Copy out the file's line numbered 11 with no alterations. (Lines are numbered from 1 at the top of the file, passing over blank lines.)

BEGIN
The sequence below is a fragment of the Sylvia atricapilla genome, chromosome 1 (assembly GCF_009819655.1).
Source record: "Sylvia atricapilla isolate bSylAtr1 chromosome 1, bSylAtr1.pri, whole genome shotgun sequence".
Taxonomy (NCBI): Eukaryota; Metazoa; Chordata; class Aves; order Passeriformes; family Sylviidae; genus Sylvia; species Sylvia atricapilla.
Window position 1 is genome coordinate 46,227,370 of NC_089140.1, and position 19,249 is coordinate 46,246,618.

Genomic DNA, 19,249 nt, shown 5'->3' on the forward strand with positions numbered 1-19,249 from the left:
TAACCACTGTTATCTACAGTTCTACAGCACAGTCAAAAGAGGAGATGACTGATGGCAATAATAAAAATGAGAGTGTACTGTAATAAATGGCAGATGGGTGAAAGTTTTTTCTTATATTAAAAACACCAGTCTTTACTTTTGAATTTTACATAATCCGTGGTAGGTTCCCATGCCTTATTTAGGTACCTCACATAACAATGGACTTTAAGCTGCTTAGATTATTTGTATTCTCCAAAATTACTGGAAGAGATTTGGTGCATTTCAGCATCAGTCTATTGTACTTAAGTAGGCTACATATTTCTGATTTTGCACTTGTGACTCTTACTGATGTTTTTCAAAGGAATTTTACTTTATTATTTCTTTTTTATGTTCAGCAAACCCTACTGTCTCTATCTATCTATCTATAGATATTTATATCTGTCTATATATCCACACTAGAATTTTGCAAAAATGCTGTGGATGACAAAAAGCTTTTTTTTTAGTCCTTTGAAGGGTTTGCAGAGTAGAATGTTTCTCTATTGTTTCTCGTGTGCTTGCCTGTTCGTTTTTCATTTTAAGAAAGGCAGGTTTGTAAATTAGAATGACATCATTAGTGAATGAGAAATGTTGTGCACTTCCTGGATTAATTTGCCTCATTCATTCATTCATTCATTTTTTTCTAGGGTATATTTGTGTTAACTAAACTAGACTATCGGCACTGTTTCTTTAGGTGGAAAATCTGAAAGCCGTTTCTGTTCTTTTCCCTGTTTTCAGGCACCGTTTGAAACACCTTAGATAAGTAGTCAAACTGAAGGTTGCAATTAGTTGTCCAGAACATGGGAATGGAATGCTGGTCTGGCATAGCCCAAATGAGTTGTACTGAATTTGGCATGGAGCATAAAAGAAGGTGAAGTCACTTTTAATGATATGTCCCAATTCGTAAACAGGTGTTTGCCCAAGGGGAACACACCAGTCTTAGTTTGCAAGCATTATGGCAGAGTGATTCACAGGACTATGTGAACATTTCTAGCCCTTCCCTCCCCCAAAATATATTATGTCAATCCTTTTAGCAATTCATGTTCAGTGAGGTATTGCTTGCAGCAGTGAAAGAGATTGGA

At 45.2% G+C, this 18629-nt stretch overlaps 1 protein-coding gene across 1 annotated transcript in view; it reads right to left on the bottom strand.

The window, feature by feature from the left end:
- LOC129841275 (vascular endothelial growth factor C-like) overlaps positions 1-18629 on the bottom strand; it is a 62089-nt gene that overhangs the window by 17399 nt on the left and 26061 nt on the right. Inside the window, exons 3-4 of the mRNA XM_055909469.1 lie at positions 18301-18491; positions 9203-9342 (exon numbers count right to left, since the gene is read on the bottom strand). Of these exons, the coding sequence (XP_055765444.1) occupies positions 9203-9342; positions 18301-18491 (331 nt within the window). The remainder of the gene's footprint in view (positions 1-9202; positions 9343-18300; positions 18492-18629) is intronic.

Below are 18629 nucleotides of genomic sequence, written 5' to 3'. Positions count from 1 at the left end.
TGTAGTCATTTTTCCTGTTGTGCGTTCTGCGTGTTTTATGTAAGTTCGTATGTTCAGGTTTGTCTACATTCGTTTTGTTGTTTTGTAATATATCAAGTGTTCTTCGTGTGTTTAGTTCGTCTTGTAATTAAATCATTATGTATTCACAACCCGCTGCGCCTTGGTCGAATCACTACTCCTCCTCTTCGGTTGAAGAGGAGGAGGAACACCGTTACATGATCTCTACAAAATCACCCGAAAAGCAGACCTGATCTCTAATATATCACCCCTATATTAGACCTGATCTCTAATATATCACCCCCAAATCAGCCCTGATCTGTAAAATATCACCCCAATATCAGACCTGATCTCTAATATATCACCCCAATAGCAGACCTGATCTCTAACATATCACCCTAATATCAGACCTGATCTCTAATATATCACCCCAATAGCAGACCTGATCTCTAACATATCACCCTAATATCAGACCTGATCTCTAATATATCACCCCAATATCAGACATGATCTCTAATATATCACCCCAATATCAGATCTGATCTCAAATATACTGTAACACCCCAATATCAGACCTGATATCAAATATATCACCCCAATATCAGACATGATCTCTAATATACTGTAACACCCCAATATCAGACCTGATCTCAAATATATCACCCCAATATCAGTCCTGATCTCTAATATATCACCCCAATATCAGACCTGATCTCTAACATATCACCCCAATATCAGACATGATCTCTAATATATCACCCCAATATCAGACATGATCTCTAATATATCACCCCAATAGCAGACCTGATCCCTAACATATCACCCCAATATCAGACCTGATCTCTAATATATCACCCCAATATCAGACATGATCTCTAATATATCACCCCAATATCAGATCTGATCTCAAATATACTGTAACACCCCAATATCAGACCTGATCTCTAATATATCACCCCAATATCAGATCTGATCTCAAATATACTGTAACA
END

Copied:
TGTAGTCATTTTTCCTGTTGTGCGTTCTGCGTGTTTTATGTAAGTTCGTATGTTCAGGTTTGTCTACATTCGTTTTGTTGTTTTGTAATATATCAAGTGTTCTTCGTGTGTTTAGTTCGTCTTGTAATTAAATCATTATGTATTCACAACCCGCTGCGCCTTGGTCGAATCACTACTCCTCCTCTTCGGTTGAAGAGGAGGAGGAACACCGTTACATGATCTCTACAAAATCACCCGAAAAGCAGACCTGATCTCTAATATATCACCCCTATATTAGACCTGATCTCTAATATATCACCCCCAAATCAGCCCTGATCTGTAAAATATCACCCCAATATCAGACCTGATCTCTAATATATCACCCCAATAGCAGACCTGATCTCTAACATATCACCCTAATATCAGACCTGATCTCTAATATATCACCCCAATAGCAGACCTGATCTCTAACATATCACCCTAATATCAGACCTGATCTCTAATATATCACCCCAATATCAGACATGATCTCTAATATATCACCCCAATATCAGATCTGATCTCAAATATACTGTAACACCCCAATATCAGACCTGATATCAAATATATCACCCCAATATCAGACATGATCTCTAATATACTGTAACACCCCAATATCAGACCTGATCTCAAATATATCACCCCAATATCAGTCCTGATCTCTAATATATCACCCCAATATCAGACCTGATCTCTAACATATCACCCCAATATCAGACATGATCTCTAATATATCACCCCAATATCAGACATGATCTCTAATATATCACCCCAATAGCAGACCTGATCCCTAACATATCACCCCAATATCAGACCTGATCTCTAATATATCACCCCAATATCAGACATGATCTCTAATATATCACCCCAATATCAGATCTGATCTCAAATATACTGTAACACCCCAATATCAGACCTGATCTCTAATATATCACCCCAATATCAGATCTGATCTCAAATATACTGTAACA